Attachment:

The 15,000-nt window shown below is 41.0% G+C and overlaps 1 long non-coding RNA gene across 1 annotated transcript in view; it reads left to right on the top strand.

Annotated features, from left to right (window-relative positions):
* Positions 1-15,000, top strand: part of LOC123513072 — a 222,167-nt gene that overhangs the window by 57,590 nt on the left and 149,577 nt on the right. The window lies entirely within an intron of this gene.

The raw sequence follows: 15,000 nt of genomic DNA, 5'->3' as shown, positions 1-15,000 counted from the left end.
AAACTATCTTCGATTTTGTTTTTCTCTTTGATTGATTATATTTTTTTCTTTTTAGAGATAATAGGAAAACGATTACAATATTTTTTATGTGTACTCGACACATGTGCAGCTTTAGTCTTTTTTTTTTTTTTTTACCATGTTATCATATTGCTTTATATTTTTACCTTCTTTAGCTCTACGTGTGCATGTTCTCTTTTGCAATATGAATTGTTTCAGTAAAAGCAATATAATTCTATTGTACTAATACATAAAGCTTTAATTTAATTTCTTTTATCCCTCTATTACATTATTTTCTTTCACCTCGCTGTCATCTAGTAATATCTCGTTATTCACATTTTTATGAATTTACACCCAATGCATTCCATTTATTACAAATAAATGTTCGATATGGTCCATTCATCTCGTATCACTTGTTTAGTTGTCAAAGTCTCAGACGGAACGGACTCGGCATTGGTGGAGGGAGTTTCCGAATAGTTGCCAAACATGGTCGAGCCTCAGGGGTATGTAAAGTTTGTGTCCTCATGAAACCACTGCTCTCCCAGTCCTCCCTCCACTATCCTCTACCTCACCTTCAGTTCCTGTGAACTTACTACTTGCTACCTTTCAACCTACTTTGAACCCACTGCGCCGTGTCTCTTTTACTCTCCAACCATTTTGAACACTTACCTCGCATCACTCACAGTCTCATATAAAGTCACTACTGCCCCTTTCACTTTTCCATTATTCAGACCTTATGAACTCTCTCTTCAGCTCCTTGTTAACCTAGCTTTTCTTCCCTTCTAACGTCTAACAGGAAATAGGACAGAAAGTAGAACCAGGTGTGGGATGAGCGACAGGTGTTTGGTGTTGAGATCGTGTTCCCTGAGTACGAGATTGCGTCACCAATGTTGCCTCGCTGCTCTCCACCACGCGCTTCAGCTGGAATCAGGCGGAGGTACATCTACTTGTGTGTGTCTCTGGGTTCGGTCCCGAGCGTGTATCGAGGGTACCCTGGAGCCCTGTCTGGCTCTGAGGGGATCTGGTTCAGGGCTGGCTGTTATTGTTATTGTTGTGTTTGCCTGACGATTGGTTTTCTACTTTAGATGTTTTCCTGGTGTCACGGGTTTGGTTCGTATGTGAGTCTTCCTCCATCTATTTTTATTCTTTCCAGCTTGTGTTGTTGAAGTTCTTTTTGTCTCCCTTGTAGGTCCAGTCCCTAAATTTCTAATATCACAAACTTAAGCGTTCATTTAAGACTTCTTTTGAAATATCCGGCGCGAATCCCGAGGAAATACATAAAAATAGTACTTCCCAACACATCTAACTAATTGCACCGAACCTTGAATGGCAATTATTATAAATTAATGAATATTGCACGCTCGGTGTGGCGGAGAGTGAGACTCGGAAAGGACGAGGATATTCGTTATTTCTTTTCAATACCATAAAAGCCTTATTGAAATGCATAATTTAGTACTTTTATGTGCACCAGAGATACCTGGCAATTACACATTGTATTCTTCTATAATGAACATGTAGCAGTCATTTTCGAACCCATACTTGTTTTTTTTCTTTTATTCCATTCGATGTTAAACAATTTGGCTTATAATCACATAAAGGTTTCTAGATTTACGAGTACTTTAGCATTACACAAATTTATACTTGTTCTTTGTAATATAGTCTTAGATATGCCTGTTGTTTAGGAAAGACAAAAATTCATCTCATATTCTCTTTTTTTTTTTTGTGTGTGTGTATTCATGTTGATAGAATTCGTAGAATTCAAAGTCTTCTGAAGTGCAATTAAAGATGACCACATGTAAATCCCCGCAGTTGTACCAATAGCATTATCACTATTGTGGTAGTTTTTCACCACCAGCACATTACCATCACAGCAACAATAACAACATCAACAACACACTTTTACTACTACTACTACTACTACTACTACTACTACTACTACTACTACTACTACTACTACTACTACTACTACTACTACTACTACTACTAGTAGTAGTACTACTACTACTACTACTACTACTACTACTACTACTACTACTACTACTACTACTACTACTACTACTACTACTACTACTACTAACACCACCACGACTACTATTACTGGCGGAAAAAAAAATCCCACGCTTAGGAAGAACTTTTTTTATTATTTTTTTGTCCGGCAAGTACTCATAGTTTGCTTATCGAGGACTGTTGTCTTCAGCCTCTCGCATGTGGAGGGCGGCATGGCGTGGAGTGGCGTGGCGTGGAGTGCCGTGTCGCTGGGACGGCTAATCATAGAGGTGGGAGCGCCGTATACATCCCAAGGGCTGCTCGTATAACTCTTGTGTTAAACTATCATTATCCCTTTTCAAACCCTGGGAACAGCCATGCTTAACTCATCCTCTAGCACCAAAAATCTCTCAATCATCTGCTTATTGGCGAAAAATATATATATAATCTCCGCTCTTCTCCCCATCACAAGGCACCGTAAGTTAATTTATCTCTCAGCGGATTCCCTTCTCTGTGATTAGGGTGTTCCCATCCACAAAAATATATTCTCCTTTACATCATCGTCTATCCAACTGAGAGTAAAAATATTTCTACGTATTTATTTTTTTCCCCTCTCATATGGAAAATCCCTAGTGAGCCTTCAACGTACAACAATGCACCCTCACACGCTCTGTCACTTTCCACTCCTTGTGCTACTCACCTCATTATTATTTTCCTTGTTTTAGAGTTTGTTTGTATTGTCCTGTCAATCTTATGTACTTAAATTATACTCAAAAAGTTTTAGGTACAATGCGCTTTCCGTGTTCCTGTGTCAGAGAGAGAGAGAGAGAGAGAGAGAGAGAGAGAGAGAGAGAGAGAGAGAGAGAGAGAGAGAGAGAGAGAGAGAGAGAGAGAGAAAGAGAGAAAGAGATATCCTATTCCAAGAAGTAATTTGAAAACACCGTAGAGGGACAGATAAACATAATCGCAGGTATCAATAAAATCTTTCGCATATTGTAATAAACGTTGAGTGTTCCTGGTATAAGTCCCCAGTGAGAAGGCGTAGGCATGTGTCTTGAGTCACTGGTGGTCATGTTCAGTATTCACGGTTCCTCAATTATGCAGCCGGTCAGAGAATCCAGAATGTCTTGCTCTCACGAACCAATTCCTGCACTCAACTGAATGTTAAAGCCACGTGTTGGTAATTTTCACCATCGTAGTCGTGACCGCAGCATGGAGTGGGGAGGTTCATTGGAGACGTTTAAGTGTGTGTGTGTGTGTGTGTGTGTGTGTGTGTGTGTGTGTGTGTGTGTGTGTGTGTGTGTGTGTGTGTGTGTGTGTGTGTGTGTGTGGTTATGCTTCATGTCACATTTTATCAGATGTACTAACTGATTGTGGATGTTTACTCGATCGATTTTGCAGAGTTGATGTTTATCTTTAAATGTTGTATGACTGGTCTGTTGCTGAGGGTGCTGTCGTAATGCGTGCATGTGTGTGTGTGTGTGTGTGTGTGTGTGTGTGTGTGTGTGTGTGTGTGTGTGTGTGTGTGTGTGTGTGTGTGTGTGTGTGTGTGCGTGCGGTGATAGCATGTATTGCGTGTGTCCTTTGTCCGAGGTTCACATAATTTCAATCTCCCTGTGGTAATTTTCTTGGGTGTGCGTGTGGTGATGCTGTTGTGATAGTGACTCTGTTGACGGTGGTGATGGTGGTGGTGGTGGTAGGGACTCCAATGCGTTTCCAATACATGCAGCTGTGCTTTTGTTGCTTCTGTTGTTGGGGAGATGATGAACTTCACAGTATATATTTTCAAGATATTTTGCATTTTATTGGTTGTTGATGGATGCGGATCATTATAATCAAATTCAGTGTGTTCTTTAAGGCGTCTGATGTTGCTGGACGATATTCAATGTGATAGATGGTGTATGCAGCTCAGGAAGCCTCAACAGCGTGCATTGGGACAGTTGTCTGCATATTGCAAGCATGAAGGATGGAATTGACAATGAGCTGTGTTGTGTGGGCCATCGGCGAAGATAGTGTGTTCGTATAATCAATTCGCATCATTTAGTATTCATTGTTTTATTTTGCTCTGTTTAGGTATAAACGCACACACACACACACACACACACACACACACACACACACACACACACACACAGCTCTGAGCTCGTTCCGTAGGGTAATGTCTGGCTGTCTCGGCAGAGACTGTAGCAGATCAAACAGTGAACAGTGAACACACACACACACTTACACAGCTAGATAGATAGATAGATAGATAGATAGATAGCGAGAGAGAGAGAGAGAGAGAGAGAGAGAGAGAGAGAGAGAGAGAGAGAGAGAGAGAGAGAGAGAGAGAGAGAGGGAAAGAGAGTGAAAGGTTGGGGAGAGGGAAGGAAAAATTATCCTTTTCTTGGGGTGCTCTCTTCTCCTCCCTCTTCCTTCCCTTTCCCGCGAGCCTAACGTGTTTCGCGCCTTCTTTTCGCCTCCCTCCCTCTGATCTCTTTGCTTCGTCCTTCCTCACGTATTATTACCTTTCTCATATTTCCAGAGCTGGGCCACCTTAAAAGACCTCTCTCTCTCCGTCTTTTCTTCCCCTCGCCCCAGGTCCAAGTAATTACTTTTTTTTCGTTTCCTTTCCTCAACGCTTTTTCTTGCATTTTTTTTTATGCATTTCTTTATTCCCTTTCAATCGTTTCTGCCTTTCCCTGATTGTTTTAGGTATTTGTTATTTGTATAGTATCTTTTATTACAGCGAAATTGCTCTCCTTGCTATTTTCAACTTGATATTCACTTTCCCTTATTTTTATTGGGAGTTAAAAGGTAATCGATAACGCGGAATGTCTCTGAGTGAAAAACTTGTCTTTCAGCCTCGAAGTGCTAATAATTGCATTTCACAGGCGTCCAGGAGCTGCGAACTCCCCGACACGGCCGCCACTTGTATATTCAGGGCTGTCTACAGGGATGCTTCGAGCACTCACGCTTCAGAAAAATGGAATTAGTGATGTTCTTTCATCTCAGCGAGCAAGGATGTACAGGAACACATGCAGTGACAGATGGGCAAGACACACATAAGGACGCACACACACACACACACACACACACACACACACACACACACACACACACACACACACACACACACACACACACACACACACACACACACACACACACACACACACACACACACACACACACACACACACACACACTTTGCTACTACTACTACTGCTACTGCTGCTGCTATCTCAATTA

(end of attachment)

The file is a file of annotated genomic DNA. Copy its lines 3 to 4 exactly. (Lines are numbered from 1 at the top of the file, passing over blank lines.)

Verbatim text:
* Positions 1-15,000, top strand: part of LOC123513072 — a 222,167-nt gene that overhangs the window by 57,590 nt on the left and 149,577 nt on the right. The window lies entirely within an intron of this gene.

The raw sequence follows: 15,000 nt of genomic DNA, 5'->3' as shown, positions 1-15,000 counted from the left end.